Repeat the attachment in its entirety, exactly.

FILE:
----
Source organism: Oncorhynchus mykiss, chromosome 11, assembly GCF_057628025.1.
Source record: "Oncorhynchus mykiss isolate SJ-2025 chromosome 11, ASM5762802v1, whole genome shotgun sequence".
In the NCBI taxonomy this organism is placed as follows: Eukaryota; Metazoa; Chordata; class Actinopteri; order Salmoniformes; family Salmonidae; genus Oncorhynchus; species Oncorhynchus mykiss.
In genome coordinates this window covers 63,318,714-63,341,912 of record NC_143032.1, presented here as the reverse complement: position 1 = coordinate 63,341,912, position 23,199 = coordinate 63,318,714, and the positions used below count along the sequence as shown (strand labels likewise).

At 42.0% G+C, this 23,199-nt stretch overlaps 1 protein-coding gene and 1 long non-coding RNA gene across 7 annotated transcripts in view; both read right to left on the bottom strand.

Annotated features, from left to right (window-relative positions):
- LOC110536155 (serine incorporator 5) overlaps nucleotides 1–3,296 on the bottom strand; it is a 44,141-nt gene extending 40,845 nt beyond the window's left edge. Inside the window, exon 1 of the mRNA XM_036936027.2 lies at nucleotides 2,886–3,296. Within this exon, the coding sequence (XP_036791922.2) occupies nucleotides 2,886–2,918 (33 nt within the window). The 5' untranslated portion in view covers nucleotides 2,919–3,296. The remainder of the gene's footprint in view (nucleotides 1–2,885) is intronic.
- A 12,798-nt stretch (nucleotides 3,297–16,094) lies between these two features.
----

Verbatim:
Source organism: Oncorhynchus mykiss, chromosome 11, assembly GCF_057628025.1.
Source record: "Oncorhynchus mykiss isolate SJ-2025 chromosome 11, ASM5762802v1, whole genome shotgun sequence".
In the NCBI taxonomy this organism is placed as follows: Eukaryota; Metazoa; Chordata; class Actinopteri; order Salmoniformes; family Salmonidae; genus Oncorhynchus; species Oncorhynchus mykiss.
In genome coordinates this window covers 63,318,714-63,341,912 of record NC_143032.1, presented here as the reverse complement: position 1 = coordinate 63,341,912, position 23,199 = coordinate 63,318,714, and the positions used below count along the sequence as shown (strand labels likewise).

At 42.0% G+C, this 23,199-nt stretch overlaps 1 protein-coding gene and 1 long non-coding RNA gene across 7 annotated transcripts in view; both read right to left on the bottom strand.

Annotated features, from left to right (window-relative positions):
- LOC110536155 (serine incorporator 5) overlaps nucleotides 1–3,296 on the bottom strand; it is a 44,141-nt gene extending 40,845 nt beyond the window's left edge. Inside the window, exon 1 of the mRNA XM_036936027.2 lies at nucleotides 2,886–3,296. Within this exon, the coding sequence (XP_036791922.2) occupies nucleotides 2,886–2,918 (33 nt within the window). The 5' untranslated portion in view covers nucleotides 2,919–3,296. The remainder of the gene's footprint in view (nucleotides 1–2,885) is intronic.
- A 12,798-nt stretch (nucleotides 3,297–16,094) lies between these two features.